The COVID-19 pandemic hasn’t hit Clemson University’s financials as hard as expected, causing the athletic department to reinstate several programs that had been slated to be eliminated in June.
The athletic department announced Thursday that it will continue to have varsity men’s outdoor and indoor track and field and cross country programs, all of which the university announced last November would be cut to “provide the department with both substantial cost savings as well as the ability for long-term Title IX compliance.”
The university announced Thursday that it will instead improve its compliance by “adding one or more women’s varsity sports in its continuing commitment to gender equity and to supporting our female students’ championship aspirations.”
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“This is the right decision for our University, our Department of Athletics and, most importantly, for the young men and women who proudly wear the Clemson uniform,” Clemson president Jim Clements said. “I am thrilled that we are able to continue these men’s programs and I am excited for the new varsity opportunities we will soon be adding for our female student-athletes.”
The new sports will be announced later, while Clemson’s release said Thursday’s announcement was based on revised financial projections that showed “the impacts of COVID-19, while significant, did not harm the University in as drastic a way as anticipated.”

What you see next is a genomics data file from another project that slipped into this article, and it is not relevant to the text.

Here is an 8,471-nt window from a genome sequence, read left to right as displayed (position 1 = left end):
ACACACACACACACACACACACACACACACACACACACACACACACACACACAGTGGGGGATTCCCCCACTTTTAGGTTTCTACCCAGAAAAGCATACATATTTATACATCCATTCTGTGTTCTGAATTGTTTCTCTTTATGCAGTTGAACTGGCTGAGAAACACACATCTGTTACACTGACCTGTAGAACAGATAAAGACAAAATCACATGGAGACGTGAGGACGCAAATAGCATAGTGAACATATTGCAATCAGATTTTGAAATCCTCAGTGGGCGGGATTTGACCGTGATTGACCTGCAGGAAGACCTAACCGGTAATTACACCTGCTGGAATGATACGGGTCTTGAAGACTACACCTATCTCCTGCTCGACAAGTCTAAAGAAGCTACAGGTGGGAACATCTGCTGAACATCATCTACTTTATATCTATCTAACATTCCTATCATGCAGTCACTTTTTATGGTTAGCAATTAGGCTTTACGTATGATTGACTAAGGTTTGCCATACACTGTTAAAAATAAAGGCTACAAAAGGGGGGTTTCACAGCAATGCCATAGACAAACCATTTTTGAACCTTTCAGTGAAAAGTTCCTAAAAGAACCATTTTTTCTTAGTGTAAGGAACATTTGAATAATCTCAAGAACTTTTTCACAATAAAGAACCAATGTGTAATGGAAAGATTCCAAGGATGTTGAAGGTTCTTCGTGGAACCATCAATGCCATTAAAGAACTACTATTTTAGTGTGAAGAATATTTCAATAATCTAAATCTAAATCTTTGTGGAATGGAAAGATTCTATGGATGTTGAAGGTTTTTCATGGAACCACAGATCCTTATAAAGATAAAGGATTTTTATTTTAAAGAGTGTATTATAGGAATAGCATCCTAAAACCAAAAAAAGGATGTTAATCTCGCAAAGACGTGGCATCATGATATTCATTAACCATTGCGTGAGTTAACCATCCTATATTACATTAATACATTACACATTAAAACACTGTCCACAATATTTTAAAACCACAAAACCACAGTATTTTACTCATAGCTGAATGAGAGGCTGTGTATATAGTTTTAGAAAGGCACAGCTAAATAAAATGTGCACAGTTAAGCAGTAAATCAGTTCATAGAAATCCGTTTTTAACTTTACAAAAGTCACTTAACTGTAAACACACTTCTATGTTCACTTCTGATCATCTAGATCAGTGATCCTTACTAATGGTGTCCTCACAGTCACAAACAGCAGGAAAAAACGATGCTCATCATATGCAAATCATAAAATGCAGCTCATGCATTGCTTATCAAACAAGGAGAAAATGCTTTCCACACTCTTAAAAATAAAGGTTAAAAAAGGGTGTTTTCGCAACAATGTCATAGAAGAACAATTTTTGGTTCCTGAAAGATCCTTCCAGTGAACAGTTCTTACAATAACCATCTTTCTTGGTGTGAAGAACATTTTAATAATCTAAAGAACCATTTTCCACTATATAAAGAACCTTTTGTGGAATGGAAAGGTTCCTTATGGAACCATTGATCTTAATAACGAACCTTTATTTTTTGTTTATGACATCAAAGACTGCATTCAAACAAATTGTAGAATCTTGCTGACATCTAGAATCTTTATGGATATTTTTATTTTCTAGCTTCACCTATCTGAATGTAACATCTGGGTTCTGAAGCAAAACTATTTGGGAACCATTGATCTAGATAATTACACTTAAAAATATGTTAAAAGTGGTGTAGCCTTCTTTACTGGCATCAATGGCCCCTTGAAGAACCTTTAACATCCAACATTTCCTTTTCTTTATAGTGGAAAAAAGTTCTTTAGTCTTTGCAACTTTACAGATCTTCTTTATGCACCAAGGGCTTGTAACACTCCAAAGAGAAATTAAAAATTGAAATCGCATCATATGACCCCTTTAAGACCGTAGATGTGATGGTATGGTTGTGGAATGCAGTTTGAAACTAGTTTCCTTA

The release noted that fundraising helped the financial situation, as did state and federal support.
“I am appreciative of the support of the University and our collaboration that will allow us to not only maintain our current sports portfolio but add to it in the very near future,” Clemson director of athletics Dan Radakovich said. “As we communicated previously, the original decision was difficult, and we did what was necessary at the time to maintain compliance with gender equity while addressing our financial situation. I am excited about the future of Clemson Athletics and for our student-athletes.”
The original announcement to cut the programs said that the university was projecting a resource shortfall of $25 million during this fiscal year, while the cuts were expected to save more than $2 million per year.
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